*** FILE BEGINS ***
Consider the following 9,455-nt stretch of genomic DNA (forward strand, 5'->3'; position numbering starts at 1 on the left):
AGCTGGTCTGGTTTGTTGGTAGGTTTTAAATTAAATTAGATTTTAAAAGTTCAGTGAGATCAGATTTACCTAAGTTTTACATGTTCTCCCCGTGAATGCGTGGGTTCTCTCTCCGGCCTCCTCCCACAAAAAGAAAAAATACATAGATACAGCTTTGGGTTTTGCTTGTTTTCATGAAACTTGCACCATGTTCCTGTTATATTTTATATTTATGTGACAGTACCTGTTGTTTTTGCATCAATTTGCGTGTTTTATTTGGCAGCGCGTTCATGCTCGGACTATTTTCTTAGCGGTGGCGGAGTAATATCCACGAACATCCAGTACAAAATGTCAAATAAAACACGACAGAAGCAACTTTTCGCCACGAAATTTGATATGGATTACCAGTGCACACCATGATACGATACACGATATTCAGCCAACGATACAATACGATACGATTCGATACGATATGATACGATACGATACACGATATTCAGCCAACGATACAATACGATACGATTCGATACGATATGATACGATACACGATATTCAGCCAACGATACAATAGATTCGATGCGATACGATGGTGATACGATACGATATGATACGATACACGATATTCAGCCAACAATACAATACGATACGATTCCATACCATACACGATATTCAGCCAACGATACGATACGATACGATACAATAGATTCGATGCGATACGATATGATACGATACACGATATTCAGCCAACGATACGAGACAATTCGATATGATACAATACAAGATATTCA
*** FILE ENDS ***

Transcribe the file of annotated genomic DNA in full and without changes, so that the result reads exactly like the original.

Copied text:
Consider the following 9,455-nt stretch of genomic DNA (forward strand, 5'->3'; position numbering starts at 1 on the left):
AGCTGGTCTGGTTTGTTGGTAGGTTTTAAATTAAATTAGATTTTAAAAGTTCAGTGAGATCAGATTTACCTAAGTTTTACATGTTCTCCCCGTGAATGCGTGGGTTCTCTCTCCGGCCTCCTCCCACAAAAAGAAAAAATACATAGATACAGCTTTGGGTTTTGCTTGTTTTCATGAAACTTGCACCATGTTCCTGTTATATTTTATATTTATGTGACAGTACCTGTTGTTTTTGCATCAATTTGCGTGTTTTATTTGGCAGCGCGTTCATGCTCGGACTATTTTCTTAGCGGTGGCGGAGTAATATCCACGAACATCCAGTACAAAATGTCAAATAAAACACGACAGAAGCAACTTTTCGCCACGAAATTTGATATGGATTACCAGTGCACACCATGATACGATACACGATATTCAGCCAACGATACAATACGATACGATTCGATACGATATGATACGATACGATACACGATATTCAGCCAACGATACAATACGATACGATTCGATACGATATGATACGATACACGATATTCAGCCAACGATACAATAGATTCGATGCGATACGATGGTGATACGATACGATATGATACGATACACGATATTCAGCCAACAATACAATACGATACGATTCCATACCATACACGATATTCAGCCAACGATACGATACGATACGATACAATAGATTCGATGCGATACGATATGATACGATACACGATATTCAGCCAACGATACGAGACAATTCGATATGATACAATACAAGATATTCA